Sensor comparison: Olympus E-M1 II vs Canon 5D Mark IV

The size of the sensor inside a digital camera is one of the key determinants of image quality. A large sensor will generally have larger individual pixels that offer better low-light sensitivity, provide wider dynamic range, and have richer color-depth than smaller pixels in a sensor of the same technological generation. Furthermore, a large sensor camera will give the photographer more possibilities to use shallow depth-of-field in order to isolate a subject from the background. On the downside, larger sensors tend to be more expensive and lead to bigger and heavier cameras and lenses.

Of the two cameras under consideration, the Olympus E-M1 II features a Four Thirds sensor and the Canon 5D Mark IV a full frame sensor. The sensor area in the 5D Mark IV is 284 percent bigger. As a result of these sensor size differences, the cameras have a format factor of, respectively, 2.0 and 1.0. The sensor in the E-M1 II has a native 4:3 aspect ratio, while the one in the 5D Mark IV offers a 3:2 aspect.

In terms of underlying technology, both cameras are build around CMOS sensors.

Olympus E-M1 II and Canon 5D Mark IV sensor measures

With 30.1MP, the 5D Mark IV offers a higher resolution than the E-M1 II (20.2MP), but the 5D Mark IV nevertheless has larger individual pixels (pixel pitch of 5.36μm versus 3.34μm for the E-M1 II) due to its larger sensor. It is noteworthy in this context that the two cameras were released in close succession, so that their sensors are from the same technological generation. Coming back to sensor resolution, it should be mentioned that the E-M1 II has no anti-alias filter installed, so that it can capture all the detail its sensor resolves.

Unlike the 5D Mark IV, the E-M1 II has the capacity to capture high quality composite images (50MP) by combining multiple shots after shifting its sensor by miniscule distances. This multi-shot, pixel-shift mode is most suitable for photography of stationary objects (landscapes, studio scenes).

E-M1 II versus 5D Mark IV MP

Consistent information on actual sensor performance is available from DXO Mark for many cameras. This service is based on lab testing and assigns an overall score to each camera sensor, as well as ratings for dynamic range ("DXO Landscape"), color depth ("DXO Portrait"), and low-light sensitivity ("DXO Sports"). Of the two cameras under consideration, the 5D Mark IV offers substantially better image quality than the E-M1 II (overall score 11 points higher). The advantage is based on 1.1 bits higher color depth, 0.8 EV in additional dynamic range, and 1.2 stops in additional low light sensitivity. The table below summarizes the physical sensor characteristics and sensor quality findings and compares them across a set of similar cameras.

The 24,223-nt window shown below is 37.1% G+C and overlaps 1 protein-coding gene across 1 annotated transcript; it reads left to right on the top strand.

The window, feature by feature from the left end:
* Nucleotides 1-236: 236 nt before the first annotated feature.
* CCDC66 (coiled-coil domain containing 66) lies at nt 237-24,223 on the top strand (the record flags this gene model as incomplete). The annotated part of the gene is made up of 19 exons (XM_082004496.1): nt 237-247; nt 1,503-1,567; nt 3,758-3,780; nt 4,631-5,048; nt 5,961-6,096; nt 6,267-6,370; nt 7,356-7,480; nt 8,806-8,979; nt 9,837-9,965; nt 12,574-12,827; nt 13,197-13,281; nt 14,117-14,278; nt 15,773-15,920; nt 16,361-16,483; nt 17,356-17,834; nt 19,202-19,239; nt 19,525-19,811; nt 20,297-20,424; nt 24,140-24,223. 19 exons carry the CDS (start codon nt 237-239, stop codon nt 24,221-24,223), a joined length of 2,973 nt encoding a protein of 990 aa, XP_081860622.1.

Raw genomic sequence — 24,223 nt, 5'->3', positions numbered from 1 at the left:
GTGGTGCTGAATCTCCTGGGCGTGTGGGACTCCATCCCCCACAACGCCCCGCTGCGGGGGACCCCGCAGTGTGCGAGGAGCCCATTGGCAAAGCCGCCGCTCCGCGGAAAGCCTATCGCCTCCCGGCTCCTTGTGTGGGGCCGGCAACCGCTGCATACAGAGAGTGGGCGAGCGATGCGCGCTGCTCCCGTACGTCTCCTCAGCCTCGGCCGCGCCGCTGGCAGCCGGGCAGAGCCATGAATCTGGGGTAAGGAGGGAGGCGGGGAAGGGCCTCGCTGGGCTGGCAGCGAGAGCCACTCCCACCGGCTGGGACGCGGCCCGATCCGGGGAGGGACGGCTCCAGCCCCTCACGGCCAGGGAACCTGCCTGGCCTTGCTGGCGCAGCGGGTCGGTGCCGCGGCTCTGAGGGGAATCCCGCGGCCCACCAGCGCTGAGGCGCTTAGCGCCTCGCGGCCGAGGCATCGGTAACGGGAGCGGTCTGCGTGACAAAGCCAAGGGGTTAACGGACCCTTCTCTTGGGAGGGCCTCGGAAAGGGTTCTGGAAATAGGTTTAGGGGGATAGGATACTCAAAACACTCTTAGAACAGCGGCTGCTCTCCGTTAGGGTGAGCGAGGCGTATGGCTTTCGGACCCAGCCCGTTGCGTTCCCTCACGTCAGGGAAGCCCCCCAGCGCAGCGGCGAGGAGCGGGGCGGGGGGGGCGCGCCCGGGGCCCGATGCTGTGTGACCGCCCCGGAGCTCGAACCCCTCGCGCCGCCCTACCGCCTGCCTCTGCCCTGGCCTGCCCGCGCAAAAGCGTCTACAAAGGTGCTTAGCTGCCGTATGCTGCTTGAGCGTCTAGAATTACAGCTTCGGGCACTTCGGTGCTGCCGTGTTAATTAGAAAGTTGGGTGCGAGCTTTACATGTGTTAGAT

Sensor Characteristics
  Camera
Model
Sensor
Class
Resolution
(MP)
Horiz.
Pixels
Vert.
Pixels
Video
Format
DXO
Portrait
DXO
Landscape
DXO
Sports
DXO
Overall
Camera
Model
Olympus E-M1 II» Four Thirds 20.2 5184 38884K/30p23.712.8131280Olympus E-M1 II
Canon 5D Mark IV« Full Frame 30.1 6720 44804K/30p24.813.6299591Canon 5D Mark IV
Canon 6D Mark II« » Full Frame 26.0 6240 41601080/60p24.411.9286285Canon 6D Mark II
Canon 1D X Mark II« » Full Frame 20.0 5472 36484K/60p24.113.5320788Canon 1D X Mark II
Canon 5DS« » Full Frame 50.3 8688 57921080/60p24.712.4238187Canon 5DS
Canon 5DS R« » Full Frame 50.3 8688 57921080/60p24.612.4230886Canon 5DS R
Canon 5D Mark III« » Full Frame 22.1 5760 38401080/30p24.011.7229381Canon 5D Mark III
Olympus PEN-F« » Four Thirds 20.2 5184 38881080/60p23.112.489474Olympus PEN-F
Olympus E-M5 II« » Four Thirds 15.9 4608 34561080/60p23.012.584273Olympus E-M5 II
Olympus E-M1« » Four Thirds 15.9 4608 34561080/30p23.012.775773Olympus E-M1
Panasonic G9« » Four Thirds 20.2 5184 38884K/60p----Panasonic G9
Panasonic GH5« » Four Thirds 20.2 5184 38884K/60p23.913.080777Panasonic GH5
Panasonic G85« » Four Thirds 15.8 4592 34484K/30p22.812.565671Panasonic G85
Panasonic GX8« » Four Thirds 20.2 5184 38884K/30p23.512.680675Panasonic GX8
Sony A7 III« » Full Frame 24.0 6000 40004K/30p25.014.7373096Sony A7 III
Sony A9« » Full Frame 24.0 6000 40004K/30p24.913.3351792Sony A9
Sony A7 II« » Full Frame 24.0 6000 40001080/60p24.913.6244990Sony A7 II

Many modern cameras are not only capable of taking still images, but can also record movies. Both cameras under consideration are equipped with sensors that have a sufficiently high read-out speed for moving images, and both provide the same movie specifications (4K/30p).

 

Feature comparison: Olympus E-M1 II vs Canon 5D Mark IV

Apart from body and sensor, cameras can and do differ across a range of features. For example, the E-M1 II has an electronic viewfinder (2360k dots), while the 5D Mark IV has an optical one. Both systems have their advantages, with the electronic viewfinder making it possible to project supplementary shooting information into the framing view, whereas the optical viewfinder offers lag-free viewing and a very clear framing image. The table below summarizes some of the other core capabilities of the Olympus E-M1 II and Canon 5D Mark IV in connection with corresponding information for a sample of similar cameras. If needed, the dpreview camera hub, for example, contains further detail on the cameras' specs.